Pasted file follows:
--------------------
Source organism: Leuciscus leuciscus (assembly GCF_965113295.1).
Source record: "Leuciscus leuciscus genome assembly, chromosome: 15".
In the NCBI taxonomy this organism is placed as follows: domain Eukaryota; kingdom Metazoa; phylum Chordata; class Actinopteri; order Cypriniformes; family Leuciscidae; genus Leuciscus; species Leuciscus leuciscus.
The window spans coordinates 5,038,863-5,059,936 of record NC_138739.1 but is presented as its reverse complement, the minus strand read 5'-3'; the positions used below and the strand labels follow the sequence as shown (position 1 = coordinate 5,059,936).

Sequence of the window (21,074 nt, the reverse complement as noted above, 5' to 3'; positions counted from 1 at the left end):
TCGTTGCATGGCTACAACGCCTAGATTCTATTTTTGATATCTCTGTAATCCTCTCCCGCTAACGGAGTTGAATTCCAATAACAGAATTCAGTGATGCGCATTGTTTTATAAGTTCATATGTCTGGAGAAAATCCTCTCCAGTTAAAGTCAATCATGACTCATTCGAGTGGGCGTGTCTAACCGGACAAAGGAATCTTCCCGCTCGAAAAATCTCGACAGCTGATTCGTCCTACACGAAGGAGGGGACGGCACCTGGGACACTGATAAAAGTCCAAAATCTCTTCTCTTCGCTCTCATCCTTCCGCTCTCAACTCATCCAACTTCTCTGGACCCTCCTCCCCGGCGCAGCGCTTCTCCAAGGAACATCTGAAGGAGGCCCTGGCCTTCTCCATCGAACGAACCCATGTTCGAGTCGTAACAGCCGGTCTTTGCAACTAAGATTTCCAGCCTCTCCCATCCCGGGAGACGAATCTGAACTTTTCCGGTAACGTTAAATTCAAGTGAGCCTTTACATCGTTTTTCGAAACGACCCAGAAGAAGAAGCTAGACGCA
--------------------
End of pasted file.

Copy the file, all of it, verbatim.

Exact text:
Source organism: Leuciscus leuciscus (assembly GCF_965113295.1).
Source record: "Leuciscus leuciscus genome assembly, chromosome: 15".
In the NCBI taxonomy this organism is placed as follows: domain Eukaryota; kingdom Metazoa; phylum Chordata; class Actinopteri; order Cypriniformes; family Leuciscidae; genus Leuciscus; species Leuciscus leuciscus.
The window spans coordinates 5,038,863-5,059,936 of record NC_138739.1 but is presented as its reverse complement, the minus strand read 5'-3'; the positions used below and the strand labels follow the sequence as shown (position 1 = coordinate 5,059,936).

Sequence of the window (21,074 nt, the reverse complement as noted above, 5' to 3'; positions counted from 1 at the left end):
TCGTTGCATGGCTACAACGCCTAGATTCTATTTTTGATATCTCTGTAATCCTCTCCCGCTAACGGAGTTGAATTCCAATAACAGAATTCAGTGATGCGCATTGTTTTATAAGTTCATATGTCTGGAGAAAATCCTCTCCAGTTAAAGTCAATCATGACTCATTCGAGTGGGCGTGTCTAACCGGACAAAGGAATCTTCCCGCTCGAAAAATCTCGACAGCTGATTCGTCCTACACGAAGGAGGGGACGGCACCTGGGACACTGATAAAAGTCCAAAATCTCTTCTCTTCGCTCTCATCCTTCCGCTCTCAACTCATCCAACTTCTCTGGACCCTCCTCCCCGGCGCAGCGCTTCTCCAAGGAACATCTGAAGGAGGCCCTGGCCTTCTCCATCGAACGAACCCATGTTCGAGTCGTAACAGCCGGTCTTTGCAACTAAGATTTCCAGCCTCTCCCATCCCGGGAGACGAATCTGAACTTTTCCGGTAACGTTAAATTCAAGTGAGCCTTTACATCGTTTTTCGAAACGACCCAGAAGAAGAAGCTAGACGCA